As one former senior diplomat and federal public servant recently outlined, there continue to be several problematic paths to citizenship that make Canadian citizenship both highly attractive and comparatively accessible in comparison with other popular immigrant receiver countries.[xii] At the same time, as the Senate committee report also carefully noted, the issue of perceived “Canadians of convenience” is hugely complex. Democracies in principle cannot distinguish between categories of citizen. Or, as prime minister Trudeau famously declared during the 2015 leaders’ debates, “a citizen is a citizen is a citizen.” Meanwhile arguments to strengthen citizenship requirements, or to eliminate dual citizenship, also confront numerous difficulties both practical and ethical. For example, it would be administratively difficult and extremely costly to institute a procedure for exit controls in order to track the travels of Canadians, and ethically unacceptable in a liberal democracy.  Similarly, roughly half of the countries in the world accept the concept of dual citizenship, including the United States, Australia and most of Europe, making it exceedingly difficult administratively for Canada to ban such a practice and, in the increasingly competitive world of immigrant recruitment, potentially placing Canada at a considerable disadvantage in terms of its ability to attract highly skilled workers.   

However two concrete suggestions appear to be justified at this stage, in order to enhance the credibility of the citizenship process, and the perceived value of Canadian citizenship, for both native Canadians and potential newcomers. First, an informed and broadly based discussion about Canadian citizenship policies, including permanent residency, could anticipate and deflect growing public concern. This measure was first suggested by the Senate committee report in 2007 and repeated on several occasions since then by various current and former public servants involved in the administration of immigration policies.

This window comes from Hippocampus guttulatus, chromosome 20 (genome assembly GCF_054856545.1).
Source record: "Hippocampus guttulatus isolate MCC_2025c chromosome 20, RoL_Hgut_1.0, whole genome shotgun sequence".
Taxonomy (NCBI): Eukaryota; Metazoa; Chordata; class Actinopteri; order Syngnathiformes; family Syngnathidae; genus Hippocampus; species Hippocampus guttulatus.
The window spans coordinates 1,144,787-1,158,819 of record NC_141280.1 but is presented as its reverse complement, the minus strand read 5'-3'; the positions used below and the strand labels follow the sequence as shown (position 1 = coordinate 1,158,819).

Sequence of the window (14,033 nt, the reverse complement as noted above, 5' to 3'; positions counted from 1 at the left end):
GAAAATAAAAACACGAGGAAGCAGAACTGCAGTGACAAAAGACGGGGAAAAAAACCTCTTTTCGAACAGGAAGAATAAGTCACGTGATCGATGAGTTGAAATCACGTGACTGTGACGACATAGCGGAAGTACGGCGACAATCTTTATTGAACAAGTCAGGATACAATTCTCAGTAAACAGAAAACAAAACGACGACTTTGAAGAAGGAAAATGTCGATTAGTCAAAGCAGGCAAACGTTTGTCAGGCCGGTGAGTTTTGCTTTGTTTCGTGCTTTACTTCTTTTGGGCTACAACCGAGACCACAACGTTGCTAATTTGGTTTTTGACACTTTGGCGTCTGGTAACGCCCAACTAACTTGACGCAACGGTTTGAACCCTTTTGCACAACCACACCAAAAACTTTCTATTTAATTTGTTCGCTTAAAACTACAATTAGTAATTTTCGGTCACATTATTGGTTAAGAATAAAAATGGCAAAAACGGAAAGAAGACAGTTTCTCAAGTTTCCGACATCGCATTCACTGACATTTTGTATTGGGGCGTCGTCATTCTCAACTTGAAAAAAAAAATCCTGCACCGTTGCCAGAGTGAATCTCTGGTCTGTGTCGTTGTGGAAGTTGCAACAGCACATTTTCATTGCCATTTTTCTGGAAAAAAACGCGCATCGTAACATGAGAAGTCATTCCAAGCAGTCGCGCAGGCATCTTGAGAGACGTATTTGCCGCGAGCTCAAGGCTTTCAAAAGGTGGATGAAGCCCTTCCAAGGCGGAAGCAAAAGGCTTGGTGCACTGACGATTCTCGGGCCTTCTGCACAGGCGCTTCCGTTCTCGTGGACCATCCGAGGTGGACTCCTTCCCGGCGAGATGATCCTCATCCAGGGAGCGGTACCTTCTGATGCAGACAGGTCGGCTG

Second, the recent proposal by the Trudeau government to implement a ‘virtual’ self-administered citizenship oath procedure should be rejected. As Andrew Griffith, a former Director General at Immigration, Refugees and Citizenship Canada recently wrote, “Citizenship is not just a mechanical process of getting a driver’s license. It’s making a decision to come to Canada, to contribute to Canada and to vote in Canadian elections. Citizenship ceremonies really give a sense of belonging and inclusion.”[xiii] Surely the benefits of Canadian citizenship merit the minor inconvenience that some applicants may experience by being required to attend an in person ceremony. It is the symbolic impact of such an event that must be considered above all, a demonstration of the commitment Canadians expect in return for their longstanding welcoming support. 



[iii] Carver, Peter J. 2016. “A Failed Discourse of Distrust Amid Significant Procedural Change:

The Harper Government’s Legacy in Immigration and Refugee Law.” Review of

Constitutional Studies 21 (2): 209–34





[viii] D. Parkinson. “Economic Perceptions are Dangerously Off Base.” Globe and Mail. Sept.18, 2023